Suggestions on what your mechanic might look for on a failing Nissan Stanza.

Dear Car Talk

Dear Car Talk | May 01, 1996

Dear Tom and Ray:

I make a religion out of keeping my vehicles for at least 10 years and 100,000 miles, but I've lost faith in my 1987 Nissan Stanza automatic wagon with 88,000. It has lost more and more power over the years. Now it can't even maintain highway speeds over any kind of hill. It drops down to 45 miles per hour and starts bucking and hunting for a lower and lower gear.

I've had three shops try to put the fear of God back into it by checking the spark plugs and timing, cleaning the fuel injectors and changing the fuel filter, but none of that has helped. It wasn't always like this, so I know something must be wrong. Do you guys have any ideas? -- Denise

RAY: Sure we do, Denise. They're worth every penny you're paying for them, but we do have ideas.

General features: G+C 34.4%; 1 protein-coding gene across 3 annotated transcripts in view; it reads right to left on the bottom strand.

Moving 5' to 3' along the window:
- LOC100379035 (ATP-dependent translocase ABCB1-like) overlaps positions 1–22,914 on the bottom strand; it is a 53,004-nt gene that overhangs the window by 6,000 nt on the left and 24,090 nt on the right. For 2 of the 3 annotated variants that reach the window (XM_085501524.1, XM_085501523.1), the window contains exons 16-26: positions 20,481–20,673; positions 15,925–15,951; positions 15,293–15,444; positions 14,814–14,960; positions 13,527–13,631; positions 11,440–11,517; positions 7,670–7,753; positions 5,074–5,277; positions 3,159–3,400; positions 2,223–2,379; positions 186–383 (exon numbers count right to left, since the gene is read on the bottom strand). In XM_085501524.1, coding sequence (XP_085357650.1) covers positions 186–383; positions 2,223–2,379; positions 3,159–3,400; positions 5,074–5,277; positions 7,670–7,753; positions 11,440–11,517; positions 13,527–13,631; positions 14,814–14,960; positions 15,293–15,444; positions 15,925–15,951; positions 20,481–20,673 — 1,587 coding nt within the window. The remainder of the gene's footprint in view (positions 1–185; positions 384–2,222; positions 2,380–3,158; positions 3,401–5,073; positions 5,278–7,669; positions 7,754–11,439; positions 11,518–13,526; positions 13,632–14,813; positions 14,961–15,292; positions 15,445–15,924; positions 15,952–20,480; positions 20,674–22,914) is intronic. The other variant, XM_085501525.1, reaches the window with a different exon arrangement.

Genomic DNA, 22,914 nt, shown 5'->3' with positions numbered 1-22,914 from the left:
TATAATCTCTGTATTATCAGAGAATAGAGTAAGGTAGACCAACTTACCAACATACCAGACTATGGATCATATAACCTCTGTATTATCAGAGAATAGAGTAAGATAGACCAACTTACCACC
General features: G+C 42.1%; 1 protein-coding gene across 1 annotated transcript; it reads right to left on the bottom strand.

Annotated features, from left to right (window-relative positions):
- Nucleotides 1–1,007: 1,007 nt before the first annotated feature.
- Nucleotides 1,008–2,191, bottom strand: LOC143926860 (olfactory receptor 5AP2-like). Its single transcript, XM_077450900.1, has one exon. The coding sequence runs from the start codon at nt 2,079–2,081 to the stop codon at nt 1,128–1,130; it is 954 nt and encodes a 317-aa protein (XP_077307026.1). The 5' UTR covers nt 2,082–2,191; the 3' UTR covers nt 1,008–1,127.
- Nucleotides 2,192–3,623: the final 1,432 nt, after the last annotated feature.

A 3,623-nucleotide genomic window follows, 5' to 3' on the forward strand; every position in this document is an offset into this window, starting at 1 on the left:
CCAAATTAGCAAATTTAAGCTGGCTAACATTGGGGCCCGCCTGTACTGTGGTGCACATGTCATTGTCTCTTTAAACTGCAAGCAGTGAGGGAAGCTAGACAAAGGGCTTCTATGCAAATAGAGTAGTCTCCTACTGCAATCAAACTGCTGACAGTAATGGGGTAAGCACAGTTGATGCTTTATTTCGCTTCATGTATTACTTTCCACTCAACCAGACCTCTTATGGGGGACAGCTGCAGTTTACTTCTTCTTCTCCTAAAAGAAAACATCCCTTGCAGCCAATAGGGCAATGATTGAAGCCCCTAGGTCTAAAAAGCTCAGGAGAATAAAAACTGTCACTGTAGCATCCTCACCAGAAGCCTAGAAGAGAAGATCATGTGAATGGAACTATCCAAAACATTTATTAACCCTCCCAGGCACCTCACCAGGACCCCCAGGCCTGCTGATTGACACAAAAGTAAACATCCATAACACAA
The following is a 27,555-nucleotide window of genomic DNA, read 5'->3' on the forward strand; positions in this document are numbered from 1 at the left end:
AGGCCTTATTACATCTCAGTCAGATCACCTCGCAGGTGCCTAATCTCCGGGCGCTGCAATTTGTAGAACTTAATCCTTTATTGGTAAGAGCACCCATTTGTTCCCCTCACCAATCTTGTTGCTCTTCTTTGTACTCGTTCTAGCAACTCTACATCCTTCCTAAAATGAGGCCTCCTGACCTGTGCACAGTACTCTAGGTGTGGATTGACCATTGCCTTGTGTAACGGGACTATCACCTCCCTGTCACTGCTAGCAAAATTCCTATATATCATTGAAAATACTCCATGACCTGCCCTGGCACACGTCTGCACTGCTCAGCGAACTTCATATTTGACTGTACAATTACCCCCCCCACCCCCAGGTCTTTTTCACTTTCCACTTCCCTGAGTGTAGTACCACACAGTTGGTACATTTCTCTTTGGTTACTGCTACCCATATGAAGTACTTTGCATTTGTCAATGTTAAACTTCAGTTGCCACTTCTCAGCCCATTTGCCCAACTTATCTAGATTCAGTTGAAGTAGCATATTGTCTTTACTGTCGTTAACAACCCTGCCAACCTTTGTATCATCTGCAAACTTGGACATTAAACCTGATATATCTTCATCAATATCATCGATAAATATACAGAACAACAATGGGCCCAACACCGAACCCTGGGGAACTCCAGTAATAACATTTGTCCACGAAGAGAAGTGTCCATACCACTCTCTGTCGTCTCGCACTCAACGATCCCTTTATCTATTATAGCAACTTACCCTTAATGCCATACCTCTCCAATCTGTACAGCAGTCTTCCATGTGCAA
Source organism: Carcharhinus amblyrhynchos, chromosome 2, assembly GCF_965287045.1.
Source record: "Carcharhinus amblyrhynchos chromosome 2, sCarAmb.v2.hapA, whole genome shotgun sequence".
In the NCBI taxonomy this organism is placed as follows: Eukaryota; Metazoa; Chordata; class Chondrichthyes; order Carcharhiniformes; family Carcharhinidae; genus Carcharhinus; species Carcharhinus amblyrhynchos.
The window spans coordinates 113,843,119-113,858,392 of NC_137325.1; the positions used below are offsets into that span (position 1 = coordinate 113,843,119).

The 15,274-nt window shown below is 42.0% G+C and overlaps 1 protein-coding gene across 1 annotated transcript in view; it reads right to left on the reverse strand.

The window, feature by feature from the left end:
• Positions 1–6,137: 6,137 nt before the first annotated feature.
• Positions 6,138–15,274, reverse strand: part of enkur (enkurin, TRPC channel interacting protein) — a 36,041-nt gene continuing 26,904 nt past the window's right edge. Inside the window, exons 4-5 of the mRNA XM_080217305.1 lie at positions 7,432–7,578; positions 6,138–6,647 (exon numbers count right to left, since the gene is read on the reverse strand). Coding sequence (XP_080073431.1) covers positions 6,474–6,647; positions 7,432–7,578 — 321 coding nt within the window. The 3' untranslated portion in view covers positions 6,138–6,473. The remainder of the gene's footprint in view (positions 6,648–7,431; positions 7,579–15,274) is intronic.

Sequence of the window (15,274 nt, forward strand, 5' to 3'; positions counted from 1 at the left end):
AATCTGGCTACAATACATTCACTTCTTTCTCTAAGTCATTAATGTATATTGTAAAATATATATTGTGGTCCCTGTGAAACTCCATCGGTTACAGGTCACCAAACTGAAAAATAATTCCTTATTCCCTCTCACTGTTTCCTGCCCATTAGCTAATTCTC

TOM: One possibility is that your catalytic converter is plugged up. When that happens, the exhaust gases can't escape from the engine. And if the exhaust can't get out, the fresh gas and air can't get in, and the result is, what? A loss of power.

RAY: The other problem we see frequently on these cars is a small crack in the hose that connects the air mass meter to the intake manifold. Why does that cause a loss of power? Because it fools the air mass meter into thinking there's not as much air coming in, so it tells the computer to send in less gasoline. And when less gasoline comes in, the car just chugs along.

TOM: It's very hard to see these cracks. For some reason, they're always on the bottom of the hose. That's why I always get my brother to squeeze his fat head in there and take a look. But your mechanic would probably be better off just removing that piece and inspecting it visually.

RAY: Those are the first things that come to mind, Denise. So take those ideas to your favorite mechanic and have him check them out. And if you need more ideas, write back to us and we'll be glad to go on for a few more Stanzas (ha, ha).

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